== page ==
Cherry in Timber Frames
Thoughts on sawing and using Cherry timbers in the kitchen to add interest to a timber-frame home. January 11, 2007
We will be starting a timber frame home this winter. Primary woods will be white and red oak. I am interested in using some cherry timbers in the kitchen/dining area. Does anyone have experience using cherry timbers? Very little is written about the use of cherry timbers, except that they tend to twist and check. Since we will be sawing the timbers, hopefully that can be minimized by log selection and boxing the pith. Would partially kiln drying some of the smaller girths be helpful?
(Sawing and Drying Forum)
From contributor R:
Cherry has a unique way of checking - it checks in a spiral direction around the log or timber. I don't know anything about how this may effect the timbers' strength, but I would guess not much. But cherry is different than oak in strength, so if you plan on replacing oak with cherry timbers, be sure you have had the engineer sign off on the change before going ahead with it. Kiln drying is not generally an option for timbers. They are still going to check. Usually, the slower the timbers can dry, the better it is for them, but in the environment of a house, it's too fast to minimize the checking. If you look at old barns, many timbers have very minimal checking, since they are basically air dried for 80 years or more. Force dried in a kiln or living space environment causes them to check more. In my opinion, cherry is put to better use as lumber for furniture and cabinets and not timbers. That said, I don't blame you for wanting to do it - it could look pretty cool! I'd like to have the walnut timbers from my sister's barn they gave away 15 years ago, as well.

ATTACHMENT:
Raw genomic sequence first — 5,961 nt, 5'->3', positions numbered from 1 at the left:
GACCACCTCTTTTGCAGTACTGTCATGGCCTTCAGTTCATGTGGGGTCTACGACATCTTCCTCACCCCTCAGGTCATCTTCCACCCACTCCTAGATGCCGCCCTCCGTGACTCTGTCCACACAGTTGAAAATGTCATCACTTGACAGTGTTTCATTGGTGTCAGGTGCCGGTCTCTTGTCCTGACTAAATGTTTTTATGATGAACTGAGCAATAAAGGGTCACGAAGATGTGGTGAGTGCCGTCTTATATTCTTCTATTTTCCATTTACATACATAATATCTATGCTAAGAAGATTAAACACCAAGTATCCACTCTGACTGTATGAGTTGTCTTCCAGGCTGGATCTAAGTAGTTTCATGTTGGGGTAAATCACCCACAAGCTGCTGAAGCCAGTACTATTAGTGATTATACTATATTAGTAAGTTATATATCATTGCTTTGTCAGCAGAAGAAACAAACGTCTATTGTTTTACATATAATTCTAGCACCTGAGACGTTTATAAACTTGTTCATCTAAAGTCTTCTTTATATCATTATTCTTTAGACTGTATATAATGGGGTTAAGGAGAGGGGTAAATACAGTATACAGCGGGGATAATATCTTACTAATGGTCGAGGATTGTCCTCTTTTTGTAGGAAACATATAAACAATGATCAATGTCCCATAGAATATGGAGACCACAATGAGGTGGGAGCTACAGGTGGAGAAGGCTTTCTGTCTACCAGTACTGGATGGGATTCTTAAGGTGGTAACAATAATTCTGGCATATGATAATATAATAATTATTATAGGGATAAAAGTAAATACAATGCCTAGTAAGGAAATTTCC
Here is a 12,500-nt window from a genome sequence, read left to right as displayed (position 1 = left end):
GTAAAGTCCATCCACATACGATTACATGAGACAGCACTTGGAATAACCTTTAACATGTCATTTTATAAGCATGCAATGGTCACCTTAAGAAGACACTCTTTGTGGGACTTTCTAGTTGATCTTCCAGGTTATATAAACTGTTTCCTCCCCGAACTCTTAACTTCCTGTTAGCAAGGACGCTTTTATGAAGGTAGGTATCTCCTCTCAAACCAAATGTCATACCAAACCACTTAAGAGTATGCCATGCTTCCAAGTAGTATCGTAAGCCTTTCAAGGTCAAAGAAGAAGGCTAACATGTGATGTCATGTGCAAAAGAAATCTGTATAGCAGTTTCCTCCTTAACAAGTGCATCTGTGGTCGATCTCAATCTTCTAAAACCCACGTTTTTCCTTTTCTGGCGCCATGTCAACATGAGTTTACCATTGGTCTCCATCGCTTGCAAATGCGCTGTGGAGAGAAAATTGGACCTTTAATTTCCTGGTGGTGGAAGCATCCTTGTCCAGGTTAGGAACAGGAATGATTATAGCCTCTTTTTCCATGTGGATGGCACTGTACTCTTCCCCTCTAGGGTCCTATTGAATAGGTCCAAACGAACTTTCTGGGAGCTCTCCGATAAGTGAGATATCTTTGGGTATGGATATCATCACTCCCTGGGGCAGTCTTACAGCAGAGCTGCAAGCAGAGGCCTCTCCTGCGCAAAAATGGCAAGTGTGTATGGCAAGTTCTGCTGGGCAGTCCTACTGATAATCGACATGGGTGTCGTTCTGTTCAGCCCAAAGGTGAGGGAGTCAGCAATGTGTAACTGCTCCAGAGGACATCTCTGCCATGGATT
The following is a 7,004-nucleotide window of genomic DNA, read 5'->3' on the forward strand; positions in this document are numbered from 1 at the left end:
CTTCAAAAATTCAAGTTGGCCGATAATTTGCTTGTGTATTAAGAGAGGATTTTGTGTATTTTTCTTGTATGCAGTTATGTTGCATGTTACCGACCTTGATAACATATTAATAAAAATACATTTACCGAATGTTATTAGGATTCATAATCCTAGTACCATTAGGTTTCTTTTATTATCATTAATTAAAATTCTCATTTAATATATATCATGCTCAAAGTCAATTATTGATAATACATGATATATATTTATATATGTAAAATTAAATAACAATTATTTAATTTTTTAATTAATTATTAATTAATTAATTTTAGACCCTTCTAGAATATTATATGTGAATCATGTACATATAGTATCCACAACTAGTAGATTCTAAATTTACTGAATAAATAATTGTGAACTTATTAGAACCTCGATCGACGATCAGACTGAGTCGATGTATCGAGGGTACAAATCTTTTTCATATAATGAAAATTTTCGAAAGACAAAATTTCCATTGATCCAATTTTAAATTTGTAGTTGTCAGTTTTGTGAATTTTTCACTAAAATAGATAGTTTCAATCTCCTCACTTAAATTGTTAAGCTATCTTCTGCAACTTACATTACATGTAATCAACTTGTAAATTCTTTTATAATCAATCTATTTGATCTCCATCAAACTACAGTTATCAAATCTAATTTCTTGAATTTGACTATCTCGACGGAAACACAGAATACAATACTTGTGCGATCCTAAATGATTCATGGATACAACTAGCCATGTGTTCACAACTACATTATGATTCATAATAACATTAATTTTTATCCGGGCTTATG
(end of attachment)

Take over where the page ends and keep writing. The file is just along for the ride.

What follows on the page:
From contributor J:
A friend of mine actually used (black) cherry in his timber frame house, but in an unusual way. He used entire logs from his property, bark and all, to span one area. The effect, along with a free-standing spiraling stone chimney, is unique and stunning.
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